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Observer Forum: Letters to the editor

In response to “House approves $9.7B in Superstorm Sandy Relief” (Jan. 5):

Republicans who said no to Sandy aid not always so stingy

The House voted for 9.7 billion dollars to help those who were devastated by Hurricane Sandy. The vote was 354 in favor with 67 “NO” votes. Needless to say, all of the “NO” votes were by the Republicans

I am quite sure that all of those “NAY” votes would have been “YES” if it were to give the rich more tax breaks, the oil companies more subsidies, and corporate America more tax loopholes.

Joseph Pepe

Charlotte


Math adds up to stark example of disenfranchising voters

Where does 31 percent = 50.6 percent? Well, right here in the Banana Republic of North Carolina, that’s where.

“Huh?” you may be thinking. OK, here’s how the last election played out. Democrats received 50.6 percent of the votes for House of Representatives to only 48.75 percent for Republicans yet were only awarded four of the 13 House seats, or 31 percent of the seats.

We are disenfranchising American voters and that is not only un-American and undemocratic but also sets a poor example to other countries as they struggle to create their own democracies. North Carolina can and should do better.

Bob Harrison

Wingate


In response to “Firearm permits surging in region” and “The Sandy Hook rule: Stop watching TV, movie violence” (Jan. 6):

We should stand up for children and stand up to the NRA

The front page headline on firearm permits made my skin crawl. It is frightening that many think more guns are the answer. Then I read Rev. James Howell’s article, which is so on point with caring and compassion for the children and others killed at Sandy Hook. He says it like it is – we forget so fast and are too accepting of the violence on TV and in the movies.

The NRA should not rule our Congress, and if it continues to do so we need to put our energies into electing men and women that will stand up to them and their bullying tactics. Our houses of worship urge us to follow the golden rule; let’s add another, “Remember the Children Rule.”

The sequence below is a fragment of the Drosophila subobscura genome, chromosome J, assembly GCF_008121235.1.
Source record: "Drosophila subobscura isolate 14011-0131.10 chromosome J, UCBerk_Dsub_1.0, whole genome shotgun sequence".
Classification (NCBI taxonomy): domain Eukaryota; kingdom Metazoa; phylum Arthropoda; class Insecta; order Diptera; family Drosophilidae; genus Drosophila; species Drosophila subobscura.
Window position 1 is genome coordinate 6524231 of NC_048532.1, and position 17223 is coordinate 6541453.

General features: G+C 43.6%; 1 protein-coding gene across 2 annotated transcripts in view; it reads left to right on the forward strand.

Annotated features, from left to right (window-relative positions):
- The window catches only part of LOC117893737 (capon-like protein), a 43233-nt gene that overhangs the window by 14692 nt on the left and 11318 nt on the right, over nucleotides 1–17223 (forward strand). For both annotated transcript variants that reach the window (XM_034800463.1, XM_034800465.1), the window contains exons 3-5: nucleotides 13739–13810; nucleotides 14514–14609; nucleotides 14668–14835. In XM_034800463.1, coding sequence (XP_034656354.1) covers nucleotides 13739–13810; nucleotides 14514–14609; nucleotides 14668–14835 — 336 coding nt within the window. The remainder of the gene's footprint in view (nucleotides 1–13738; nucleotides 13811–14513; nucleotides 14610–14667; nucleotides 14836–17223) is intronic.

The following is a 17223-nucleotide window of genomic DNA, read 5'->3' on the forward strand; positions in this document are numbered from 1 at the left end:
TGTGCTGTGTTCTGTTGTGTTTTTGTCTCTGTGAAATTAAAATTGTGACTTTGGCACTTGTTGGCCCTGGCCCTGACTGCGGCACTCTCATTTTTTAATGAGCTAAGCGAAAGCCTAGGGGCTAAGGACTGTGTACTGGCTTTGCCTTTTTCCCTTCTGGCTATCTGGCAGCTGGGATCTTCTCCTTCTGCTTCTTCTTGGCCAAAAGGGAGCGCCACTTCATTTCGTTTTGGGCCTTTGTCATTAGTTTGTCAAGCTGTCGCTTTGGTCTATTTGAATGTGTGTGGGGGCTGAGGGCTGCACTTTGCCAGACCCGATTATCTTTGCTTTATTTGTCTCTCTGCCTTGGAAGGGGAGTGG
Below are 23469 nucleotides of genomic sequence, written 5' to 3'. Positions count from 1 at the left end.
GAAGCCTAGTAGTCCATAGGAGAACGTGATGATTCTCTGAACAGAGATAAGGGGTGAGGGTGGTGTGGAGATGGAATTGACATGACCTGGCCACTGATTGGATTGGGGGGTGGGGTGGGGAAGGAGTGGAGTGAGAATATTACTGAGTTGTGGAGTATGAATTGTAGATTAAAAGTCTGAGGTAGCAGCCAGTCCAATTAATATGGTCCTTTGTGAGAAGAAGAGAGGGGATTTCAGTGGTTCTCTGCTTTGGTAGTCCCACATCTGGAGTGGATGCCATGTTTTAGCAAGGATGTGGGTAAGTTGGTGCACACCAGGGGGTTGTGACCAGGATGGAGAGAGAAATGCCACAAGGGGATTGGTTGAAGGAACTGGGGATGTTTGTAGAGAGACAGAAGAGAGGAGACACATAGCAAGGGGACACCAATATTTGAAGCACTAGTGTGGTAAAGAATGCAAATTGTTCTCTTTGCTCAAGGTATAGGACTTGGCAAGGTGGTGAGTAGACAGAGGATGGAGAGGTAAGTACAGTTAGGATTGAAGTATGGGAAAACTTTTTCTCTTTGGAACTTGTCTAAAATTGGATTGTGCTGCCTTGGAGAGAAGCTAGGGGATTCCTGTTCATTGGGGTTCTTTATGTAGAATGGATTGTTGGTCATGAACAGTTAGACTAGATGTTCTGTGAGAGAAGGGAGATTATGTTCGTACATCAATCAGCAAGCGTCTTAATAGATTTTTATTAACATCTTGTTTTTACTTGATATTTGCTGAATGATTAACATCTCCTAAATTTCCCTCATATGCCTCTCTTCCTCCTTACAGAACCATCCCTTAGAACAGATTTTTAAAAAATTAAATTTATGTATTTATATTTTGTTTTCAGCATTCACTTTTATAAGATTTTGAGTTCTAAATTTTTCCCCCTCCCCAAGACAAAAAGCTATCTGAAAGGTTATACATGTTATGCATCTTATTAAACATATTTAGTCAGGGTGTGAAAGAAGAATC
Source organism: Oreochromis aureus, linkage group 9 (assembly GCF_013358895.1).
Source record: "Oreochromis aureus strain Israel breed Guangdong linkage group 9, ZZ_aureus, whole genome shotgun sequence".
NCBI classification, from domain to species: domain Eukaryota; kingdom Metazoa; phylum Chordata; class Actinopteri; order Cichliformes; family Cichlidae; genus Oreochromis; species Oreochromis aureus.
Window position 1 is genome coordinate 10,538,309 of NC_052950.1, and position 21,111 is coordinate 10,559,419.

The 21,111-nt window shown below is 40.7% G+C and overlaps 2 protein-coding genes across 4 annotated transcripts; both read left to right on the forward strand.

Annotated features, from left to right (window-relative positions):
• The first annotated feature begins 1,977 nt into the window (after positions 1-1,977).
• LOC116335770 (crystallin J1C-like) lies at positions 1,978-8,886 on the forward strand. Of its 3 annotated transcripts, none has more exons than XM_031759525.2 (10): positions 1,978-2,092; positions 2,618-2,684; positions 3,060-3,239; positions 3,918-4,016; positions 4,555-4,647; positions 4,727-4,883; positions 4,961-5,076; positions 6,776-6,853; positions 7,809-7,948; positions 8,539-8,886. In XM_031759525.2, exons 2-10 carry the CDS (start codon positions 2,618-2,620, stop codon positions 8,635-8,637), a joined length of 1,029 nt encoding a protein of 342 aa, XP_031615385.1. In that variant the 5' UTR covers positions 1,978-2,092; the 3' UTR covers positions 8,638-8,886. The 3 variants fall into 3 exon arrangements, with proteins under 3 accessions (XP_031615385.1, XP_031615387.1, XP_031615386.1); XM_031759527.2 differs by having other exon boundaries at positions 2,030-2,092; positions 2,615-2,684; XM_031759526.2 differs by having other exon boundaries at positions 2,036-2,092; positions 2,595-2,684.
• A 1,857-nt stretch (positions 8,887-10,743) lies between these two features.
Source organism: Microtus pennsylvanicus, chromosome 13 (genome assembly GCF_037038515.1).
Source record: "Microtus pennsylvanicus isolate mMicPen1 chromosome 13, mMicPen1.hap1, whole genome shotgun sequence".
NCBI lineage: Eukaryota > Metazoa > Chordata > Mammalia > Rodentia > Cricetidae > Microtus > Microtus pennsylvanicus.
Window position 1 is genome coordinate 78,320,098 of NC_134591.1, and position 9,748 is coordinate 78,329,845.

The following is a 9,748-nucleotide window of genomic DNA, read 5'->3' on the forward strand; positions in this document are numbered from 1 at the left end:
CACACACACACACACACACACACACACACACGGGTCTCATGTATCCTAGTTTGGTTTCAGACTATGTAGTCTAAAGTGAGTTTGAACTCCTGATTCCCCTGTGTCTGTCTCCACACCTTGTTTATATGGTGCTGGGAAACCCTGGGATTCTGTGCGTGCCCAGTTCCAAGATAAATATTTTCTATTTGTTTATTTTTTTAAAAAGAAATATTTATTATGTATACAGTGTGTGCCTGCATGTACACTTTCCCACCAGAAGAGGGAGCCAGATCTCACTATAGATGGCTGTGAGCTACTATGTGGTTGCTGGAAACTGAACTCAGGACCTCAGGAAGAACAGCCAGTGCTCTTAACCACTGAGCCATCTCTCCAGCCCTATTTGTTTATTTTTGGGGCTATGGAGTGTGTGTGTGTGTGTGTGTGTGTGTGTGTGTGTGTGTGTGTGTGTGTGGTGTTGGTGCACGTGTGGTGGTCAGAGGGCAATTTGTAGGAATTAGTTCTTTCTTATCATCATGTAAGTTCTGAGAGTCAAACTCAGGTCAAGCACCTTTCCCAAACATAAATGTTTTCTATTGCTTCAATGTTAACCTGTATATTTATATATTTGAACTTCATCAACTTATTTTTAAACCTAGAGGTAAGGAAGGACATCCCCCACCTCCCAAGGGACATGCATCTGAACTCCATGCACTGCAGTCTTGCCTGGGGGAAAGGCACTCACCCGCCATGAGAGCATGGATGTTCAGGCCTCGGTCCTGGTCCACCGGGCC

Barbara Ziegler

Charlotte


In response to “NCAA suit has little merit” (Jan. 6 U.S. Opinions):

NCAA did not give Penn State the due process it deserved

I question why fines, sanctions, and penalties have been levied against Penn State when, according to this editorial, the individuals involved “have yet to face trial for child endangerment and other criminal counts in the alleged cover-up.” Where is the due process guaranteed by the Fifth and 14th Amendments to the Constitution in this case? Why have penalties been given before these individuals have been tried in a court of law?

Let’s have a real trial first and penalties second, if warranted.

Richard A. French

Davidson


In response to “CEOs should cut own salaries so workers get health benefits” (Jan. 6 Forum):

Why are some so quick to judge what a CEO makes and does?

I don’t know, as the writer of this letter apparently does, how much Papa John’s CEO John Schnatter is paid annually for his investment and risk, how much he might give to charity or whether he volunteers some of his time to helping the underprivileged.

How presumptuous and self-righteous to shine one’s halo in a public forum.

Gordon Hirshman

Denver, N.C.


Aren’t taxpayers already paying to use our national highways?

It has been suggested that we should pay a toll or a tax to use Interstate 77. This is a national highway. Our tax dollars already assisted in the building of it.

North Carolina has the highest gas tax in the United States and a substantial amount of that tax is for roads. Before the State decides on toll or tax for I-77 or any other road, I think there should be an audit of the gas tax revenue to show how and where that tax is used.

Jim Buchanan

Charlotte


Thankful that Congress doesn’t have even more responsibility

Had a dream last night where an asteroid big enough to destroy the Earth was headed in our direction. In this nightmare, the responsibility for destroying this monster before it reached us was turned over to Congress.

John Huson

Charlotte


We seem to have forgotten the purpose of the 2nd Amendment

How sad that have we forgotten that the Second Amendment was drafted and passed specifically to prevent the new federal government from confiscating weapons owned by the citizenry, thus leaving them helpless against federal usurpation of powers.

Without that protection, the Constitution would be meaningless, and the President (in control of the army) could become just another absolute monarch – the very point of having left England and the British monarchy in the first place.

G. J. Brenner

Matthews

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The Charlotte Observer welcomes your comments on news of the day. The more voices engaged in conversation, the better for us all, but do keep it civil. Please refrain from profanity, obscenity, spam, name-calling or attacking others for their views.

Have a news tip? You can send it to a local news editor; email local@charlotteobserver.com to send us your tip - or - consider joining the Public Insight Network and become a source for The Charlotte Observer.

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